The young theatre troupe stages its most ambitious work to date
With almost three quarters of 2017 now behind us, I know I wouldn’t be the only person voting for Splashing Theatre Company to be given the “theatre troupe of the year” award if such a prize existed. This is not based solely on the company’s diligence, though. Its latest work “Teenage Wasteland: Summer, Star and the (Lost) Chrysanthemum”, which ended its two-week run at Creative Industries on Sunday, was its third production of the year after “Thou Shalt Sing” at Crescent Moon Space and “Chrono o’ Clock” at Syrup the Space.
Many other theatre companies, whose core members are much older than those of Splashing Theatre, rely on certain formulae in creating works, claiming that they don’t want to disappoint their fans. By contrast, Splashing Theatre, which already proved by inviting its peers from other groups to create new works for “Chrono o’ Clock”, that it’s not easily satisfied and more than willing to take artistic risks.
Like the troupe’s previous works, “Teenage Wasteland” had a film-like episodic structure and was inspired by and adapted from works in other media – namely Stephen King’s “It” and “The Body” and Japanese manga “Mobile Suit Gundum” and “Neon Genesis Evangelion”. That said, the story focused mainly on the life and work of the late writer and political activist Chit Phumisak.
Thanaphon Accawatanyu’s script ambitiously switched back and forth between a galactic war in the far future, real-life incidents in Chit’s past and the making of a film documentary about him in the present. And while the former seemed somewhat distant from the other two at first, the audience soon realised that conflicts would always remain but that this should never prevent us from promoting differences. In short, reconciliation was not a keyword here.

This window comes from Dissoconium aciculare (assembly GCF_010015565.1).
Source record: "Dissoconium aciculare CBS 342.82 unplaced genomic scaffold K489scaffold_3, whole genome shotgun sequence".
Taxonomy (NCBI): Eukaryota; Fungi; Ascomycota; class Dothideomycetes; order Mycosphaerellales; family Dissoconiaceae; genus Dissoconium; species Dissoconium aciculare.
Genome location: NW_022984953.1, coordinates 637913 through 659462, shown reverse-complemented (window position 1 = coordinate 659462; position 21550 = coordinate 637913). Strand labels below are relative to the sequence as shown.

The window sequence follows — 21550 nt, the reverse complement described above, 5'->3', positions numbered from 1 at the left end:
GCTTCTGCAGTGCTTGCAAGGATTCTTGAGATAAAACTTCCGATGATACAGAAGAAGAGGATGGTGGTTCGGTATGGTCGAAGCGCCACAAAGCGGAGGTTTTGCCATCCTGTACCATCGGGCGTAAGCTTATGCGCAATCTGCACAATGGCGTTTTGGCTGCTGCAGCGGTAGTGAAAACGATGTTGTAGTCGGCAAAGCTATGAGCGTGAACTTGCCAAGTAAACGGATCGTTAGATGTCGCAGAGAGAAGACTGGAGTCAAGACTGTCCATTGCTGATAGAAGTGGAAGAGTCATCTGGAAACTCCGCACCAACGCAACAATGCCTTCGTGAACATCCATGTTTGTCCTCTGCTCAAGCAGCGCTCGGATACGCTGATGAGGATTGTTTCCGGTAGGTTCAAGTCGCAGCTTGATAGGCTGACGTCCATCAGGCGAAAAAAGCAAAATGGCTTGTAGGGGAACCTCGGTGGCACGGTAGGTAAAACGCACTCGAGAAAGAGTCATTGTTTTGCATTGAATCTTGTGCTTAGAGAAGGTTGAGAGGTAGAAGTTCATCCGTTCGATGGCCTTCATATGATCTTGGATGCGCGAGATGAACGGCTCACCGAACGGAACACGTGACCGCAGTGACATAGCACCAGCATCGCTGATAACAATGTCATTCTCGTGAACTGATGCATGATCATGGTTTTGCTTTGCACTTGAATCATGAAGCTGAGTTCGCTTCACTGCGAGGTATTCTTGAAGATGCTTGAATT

The troupe’s largest production to date, the 14-member cast comprised not only Splashing members but also their peers from other groups plus such seasoned thespians as Sumontha Suanpholrat and Passakorn Intoo-marn. And herein lay a slight setback. More familiar with a smaller venue and highly naturalistic style of acting, Splashing Theatre members were upstaged by the others. The two directors Thongchai Pimapansri and Thanaphon himself were probably so busy with honing the script and putting other production elements together that they didn’t have time to balance the acting styles.
I was informed at the box office that the play would run for more than two hours without an intermission. A dash to a nearby cafe took care of my tiredness from driving through evening traffic but it wasn’t the caffeine that kept me awake and alert. Credit for that must go to the script, acting and direction, as well as the art direction by Sompak Ounthapan, who clearly knew how to work efficiently and elegantly with limited means in a small space. Tawit Keitprapai’s lighting design also helped differentiate the three main storylines.
Driving home that evening, I thought about a current piece of hot news concerning a young political activist university student and what eventually happened to Chit more than half a century ago. Evidently, our understanding and respect for freedom of speech in this long build-up to democracy hasn’t really progressed much.
In the meantime, the word is that a post-graduate student on the same campus is working on his thesis production, a musical adaptation of Chit’s life and works. Fingers are being crossed in the hope that the work will be presented to the public without censorship from any authority.
The audience is now looking forward to what Splashing Theatre Company will be offering for the upcoming Bangkok Theatre Festival this November. And while on some campuses in this supposedly democratic country, “tradition” is being used to rob young minds of freedom of speech, nothing seems to be holding these young artists’ down.
Watch out for the next moves at www.facebook.com/SplashingTheatre.